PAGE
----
Part of the problem is that there are so many subtle ‘in-jokes’ and obscure details that Toole put into A Confederacy of Dunces that the reader also has to be familiar with the subject matter in order to fully enjoy the book as Toole intended. Being a work of fiction, sometimes nuggets of real information are assumed to be fictional but are so esoteric, that only people with intimate knowledge of the culture recognize them as being factual. One such example is that of the protagonist’s favorite soft drink, Dr. Nut. That was an actual soft drink produced in New Orleans itself during the period of time that the novel is set in, and had an almond flavor. It ceased production and has never been able to make a successful comeback since. Without knowing this, most people would assume that Dr. Nut was simply a fictional drink.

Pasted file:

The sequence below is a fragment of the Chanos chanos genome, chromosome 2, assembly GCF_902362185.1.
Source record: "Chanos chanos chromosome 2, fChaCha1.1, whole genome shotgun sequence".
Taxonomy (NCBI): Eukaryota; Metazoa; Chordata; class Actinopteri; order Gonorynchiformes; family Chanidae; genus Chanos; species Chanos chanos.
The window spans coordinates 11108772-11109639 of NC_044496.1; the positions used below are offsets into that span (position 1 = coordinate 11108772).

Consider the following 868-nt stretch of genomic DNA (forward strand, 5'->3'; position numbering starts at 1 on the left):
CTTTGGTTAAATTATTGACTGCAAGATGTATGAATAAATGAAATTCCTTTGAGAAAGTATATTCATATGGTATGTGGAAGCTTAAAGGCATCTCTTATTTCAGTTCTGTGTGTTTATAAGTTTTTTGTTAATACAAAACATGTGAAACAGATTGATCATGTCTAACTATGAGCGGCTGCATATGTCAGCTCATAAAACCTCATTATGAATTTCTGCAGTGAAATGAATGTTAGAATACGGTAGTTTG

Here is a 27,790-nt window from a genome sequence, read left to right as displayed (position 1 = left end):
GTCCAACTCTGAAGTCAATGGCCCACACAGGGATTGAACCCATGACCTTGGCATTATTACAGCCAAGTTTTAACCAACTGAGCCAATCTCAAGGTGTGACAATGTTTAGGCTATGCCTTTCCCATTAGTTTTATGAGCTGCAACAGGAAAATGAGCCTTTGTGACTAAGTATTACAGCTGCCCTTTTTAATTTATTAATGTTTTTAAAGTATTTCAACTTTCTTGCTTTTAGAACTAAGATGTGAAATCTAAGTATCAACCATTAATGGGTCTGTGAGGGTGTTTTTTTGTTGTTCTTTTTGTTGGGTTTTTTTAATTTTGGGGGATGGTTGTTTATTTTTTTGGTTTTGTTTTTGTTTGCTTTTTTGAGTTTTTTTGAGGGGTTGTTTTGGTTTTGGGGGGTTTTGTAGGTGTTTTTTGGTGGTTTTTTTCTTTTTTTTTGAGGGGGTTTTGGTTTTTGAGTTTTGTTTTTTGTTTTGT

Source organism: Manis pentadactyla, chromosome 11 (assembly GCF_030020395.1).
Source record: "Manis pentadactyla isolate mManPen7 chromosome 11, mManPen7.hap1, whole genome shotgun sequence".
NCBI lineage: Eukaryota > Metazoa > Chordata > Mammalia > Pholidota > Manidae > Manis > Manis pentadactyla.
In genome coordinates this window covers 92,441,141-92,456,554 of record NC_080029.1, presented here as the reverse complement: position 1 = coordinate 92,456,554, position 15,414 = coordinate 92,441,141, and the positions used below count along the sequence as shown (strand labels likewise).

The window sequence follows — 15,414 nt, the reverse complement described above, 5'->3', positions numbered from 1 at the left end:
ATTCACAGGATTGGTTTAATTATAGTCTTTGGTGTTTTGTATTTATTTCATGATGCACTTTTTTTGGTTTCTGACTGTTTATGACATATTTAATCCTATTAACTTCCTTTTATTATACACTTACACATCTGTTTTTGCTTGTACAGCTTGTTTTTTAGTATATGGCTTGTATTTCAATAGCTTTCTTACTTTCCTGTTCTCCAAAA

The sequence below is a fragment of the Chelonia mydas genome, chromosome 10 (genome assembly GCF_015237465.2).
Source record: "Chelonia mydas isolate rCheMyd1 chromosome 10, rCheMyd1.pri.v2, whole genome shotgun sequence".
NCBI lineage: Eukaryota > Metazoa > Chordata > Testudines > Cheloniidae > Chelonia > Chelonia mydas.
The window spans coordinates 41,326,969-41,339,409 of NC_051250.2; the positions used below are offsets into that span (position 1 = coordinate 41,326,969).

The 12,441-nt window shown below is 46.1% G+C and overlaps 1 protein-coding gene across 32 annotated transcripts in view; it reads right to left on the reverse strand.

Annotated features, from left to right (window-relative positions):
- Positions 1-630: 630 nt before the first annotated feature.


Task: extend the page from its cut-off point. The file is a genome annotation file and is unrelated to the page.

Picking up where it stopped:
Another ‘hidden feature’ that Toole used that would definitely not be readily apparent to the casual reader, much less a translator without prior knowledge of this is the structure of the novel itself. The protagonist, Ignatius J. Reilly’s favourite book is Boethius’ Consolations of Philosophy. Toole structured his Dunces to have the same structure as Consolations. So the translator has to be aware of all of these intentional acts taken by Toole, especially of the ‘meta-structure’ formulated in the novel’s structure, and all the background information required just to understand New Orleans in the 1960s. Despite all these barriers, Dunces has still been translated into over twenty-five different languages already. (For those unaware, Dunces is rather notorious for how it was even published in the first place, given that Toole committed suicide due to his inability to find a publisher for his novel. It was eventually published by LSU Press, which explains why it was even published in the first place – as that would probably be the only publisher at the time that’d understand the culture of New Orleans).